“We’re thankful for everyone’s willingness to provide feedback as we worked through the process of identifying a clear interpretation that protects the essential skill of reading a green, while still allowing for information that helps golfers enjoy the game,” said Thomas Pagel, the USGA’s senior managing director of governance.

Players will be allowed to continue to use green-reading books beginning in 2019, but the new interpretation will limit images of greens to a scale of 3/8 inch to 5 yards (1:480), and books can be no larger than 4 1/4 inches by 7 inches (pocket-sized). The interpretation also bans the use of magnification devices beyond normal prescription glasses.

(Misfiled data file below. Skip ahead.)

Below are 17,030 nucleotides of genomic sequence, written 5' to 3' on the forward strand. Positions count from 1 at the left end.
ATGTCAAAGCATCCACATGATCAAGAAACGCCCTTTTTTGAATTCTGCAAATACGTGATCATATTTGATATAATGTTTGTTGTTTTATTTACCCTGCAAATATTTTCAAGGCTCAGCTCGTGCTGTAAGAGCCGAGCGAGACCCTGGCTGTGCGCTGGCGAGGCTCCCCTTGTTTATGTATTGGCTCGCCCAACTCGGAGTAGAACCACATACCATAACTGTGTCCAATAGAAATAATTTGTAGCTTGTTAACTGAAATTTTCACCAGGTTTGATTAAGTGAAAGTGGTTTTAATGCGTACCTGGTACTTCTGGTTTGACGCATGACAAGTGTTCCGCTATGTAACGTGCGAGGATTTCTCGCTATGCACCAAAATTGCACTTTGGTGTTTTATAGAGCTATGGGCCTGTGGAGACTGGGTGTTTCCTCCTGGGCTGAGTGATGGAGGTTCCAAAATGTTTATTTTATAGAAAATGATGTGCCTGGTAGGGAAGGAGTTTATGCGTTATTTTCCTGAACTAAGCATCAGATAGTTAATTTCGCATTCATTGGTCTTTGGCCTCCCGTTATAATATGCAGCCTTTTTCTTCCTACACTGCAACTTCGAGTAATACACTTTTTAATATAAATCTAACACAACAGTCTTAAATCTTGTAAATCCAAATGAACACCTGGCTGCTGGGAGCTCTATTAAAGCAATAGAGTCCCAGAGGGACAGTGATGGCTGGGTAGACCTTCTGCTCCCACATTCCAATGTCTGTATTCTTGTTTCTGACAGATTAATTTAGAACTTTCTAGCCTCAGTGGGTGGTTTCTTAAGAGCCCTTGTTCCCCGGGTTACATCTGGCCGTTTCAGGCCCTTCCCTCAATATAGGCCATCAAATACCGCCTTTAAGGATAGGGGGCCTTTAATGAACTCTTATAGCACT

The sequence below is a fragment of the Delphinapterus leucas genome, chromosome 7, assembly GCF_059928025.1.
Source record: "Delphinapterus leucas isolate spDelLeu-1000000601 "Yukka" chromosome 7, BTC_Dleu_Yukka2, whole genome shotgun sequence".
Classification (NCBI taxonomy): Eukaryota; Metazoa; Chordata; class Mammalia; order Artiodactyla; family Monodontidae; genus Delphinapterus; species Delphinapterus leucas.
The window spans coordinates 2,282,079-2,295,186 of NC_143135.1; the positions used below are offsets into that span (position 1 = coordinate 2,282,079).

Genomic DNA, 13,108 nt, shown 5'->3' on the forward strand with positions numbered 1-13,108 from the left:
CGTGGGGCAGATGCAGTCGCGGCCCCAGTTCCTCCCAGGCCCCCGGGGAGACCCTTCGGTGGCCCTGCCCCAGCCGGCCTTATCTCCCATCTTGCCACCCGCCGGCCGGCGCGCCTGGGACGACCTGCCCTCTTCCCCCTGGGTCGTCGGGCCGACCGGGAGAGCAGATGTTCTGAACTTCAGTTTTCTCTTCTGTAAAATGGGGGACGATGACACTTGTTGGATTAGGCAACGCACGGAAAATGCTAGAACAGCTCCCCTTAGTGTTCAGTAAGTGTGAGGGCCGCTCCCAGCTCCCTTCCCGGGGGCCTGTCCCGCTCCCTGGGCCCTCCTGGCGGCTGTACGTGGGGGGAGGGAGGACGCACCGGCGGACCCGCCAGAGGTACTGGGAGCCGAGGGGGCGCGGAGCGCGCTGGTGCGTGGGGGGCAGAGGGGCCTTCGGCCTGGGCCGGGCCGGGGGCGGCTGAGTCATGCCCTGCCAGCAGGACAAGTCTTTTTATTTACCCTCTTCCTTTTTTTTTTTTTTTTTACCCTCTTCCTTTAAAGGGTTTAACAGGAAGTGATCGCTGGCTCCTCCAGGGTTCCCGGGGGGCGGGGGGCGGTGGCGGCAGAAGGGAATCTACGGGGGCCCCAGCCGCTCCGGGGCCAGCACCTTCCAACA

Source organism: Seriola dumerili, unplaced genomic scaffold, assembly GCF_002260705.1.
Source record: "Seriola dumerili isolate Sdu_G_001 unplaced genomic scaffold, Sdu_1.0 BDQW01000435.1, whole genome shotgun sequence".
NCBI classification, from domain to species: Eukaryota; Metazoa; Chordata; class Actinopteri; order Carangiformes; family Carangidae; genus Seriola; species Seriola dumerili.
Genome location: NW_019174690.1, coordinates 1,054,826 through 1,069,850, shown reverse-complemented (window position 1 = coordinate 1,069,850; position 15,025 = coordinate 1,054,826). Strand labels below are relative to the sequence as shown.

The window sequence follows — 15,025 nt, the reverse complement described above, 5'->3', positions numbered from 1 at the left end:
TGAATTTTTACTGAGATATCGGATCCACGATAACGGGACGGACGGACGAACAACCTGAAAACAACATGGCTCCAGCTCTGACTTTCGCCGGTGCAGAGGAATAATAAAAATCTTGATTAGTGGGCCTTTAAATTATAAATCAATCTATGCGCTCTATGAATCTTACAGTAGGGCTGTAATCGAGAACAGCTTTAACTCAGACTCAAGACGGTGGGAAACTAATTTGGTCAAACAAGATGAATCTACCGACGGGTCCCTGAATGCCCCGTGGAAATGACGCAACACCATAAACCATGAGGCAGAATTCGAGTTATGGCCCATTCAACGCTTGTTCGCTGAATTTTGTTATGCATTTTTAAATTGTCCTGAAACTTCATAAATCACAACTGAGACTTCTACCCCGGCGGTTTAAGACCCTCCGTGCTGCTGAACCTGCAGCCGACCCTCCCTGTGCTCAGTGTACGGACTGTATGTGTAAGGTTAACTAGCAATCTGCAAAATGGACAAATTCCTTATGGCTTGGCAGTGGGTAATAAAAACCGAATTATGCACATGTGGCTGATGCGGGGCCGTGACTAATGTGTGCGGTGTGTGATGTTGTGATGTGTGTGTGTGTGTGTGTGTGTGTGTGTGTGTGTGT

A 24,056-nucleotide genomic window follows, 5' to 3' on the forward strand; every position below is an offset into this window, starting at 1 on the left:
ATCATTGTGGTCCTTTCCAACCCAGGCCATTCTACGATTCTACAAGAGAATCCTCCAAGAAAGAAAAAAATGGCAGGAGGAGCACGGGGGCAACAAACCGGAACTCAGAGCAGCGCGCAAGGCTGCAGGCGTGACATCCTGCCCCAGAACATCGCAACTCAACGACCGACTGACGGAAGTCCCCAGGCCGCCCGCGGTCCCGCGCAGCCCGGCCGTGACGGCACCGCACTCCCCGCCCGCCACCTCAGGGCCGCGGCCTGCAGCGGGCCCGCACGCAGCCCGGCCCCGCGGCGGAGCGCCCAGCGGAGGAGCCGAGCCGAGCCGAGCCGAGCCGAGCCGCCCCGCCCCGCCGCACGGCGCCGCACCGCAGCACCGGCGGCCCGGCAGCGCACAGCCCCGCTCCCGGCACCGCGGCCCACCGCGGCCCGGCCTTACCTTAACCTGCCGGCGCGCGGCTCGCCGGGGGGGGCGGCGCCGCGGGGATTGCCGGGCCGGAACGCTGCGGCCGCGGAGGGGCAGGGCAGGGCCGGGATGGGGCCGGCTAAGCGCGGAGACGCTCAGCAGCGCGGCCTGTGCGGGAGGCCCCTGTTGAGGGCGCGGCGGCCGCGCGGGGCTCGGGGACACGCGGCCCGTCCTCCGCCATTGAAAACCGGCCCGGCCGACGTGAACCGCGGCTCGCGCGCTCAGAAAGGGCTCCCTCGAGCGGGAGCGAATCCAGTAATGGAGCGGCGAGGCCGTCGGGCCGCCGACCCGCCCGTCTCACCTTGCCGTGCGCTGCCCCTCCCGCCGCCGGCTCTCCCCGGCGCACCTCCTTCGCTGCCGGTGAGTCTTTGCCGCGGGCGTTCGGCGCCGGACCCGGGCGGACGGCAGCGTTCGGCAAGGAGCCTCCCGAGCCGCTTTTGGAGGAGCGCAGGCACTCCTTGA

The USGA and R&A will allow for hand-drawn notes in green books as long as those notes are written by the player or their caddie. The rule makers also dropped a proposal that would have limited the minimum slope to four percent in green-reading material.

“These latest modifications provide very practical changes that make the interpretation easier to understand and apply in the field,” Pagel said.

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CIMB purse payout: Leishman earns $1.26 million

By Golf Channel DigitalOctober 15, 2018, 1:34 pm

Marc Leishman never let off the gas pedal and cruised to a five-stroke victory at the CIMB Classic. Here's how the purse was paid out at TPC Kuala Lumpur.

1 Marc Leishman -26 $1,260,000
T2 Emiliano Grillo -21 $522,667
T2 Chesson Hadley -21 $522,667
T2 Bronson Burgoon -21 $522,667
T5 Justin Thomas -20 $237,300
T5 Abraham Ancer -20 $237,300
T5 Charles Howell III -20 $237,300
T5 Louis Oosthuizen -20 $237,300
T5 Gary Woodland -20 $237,300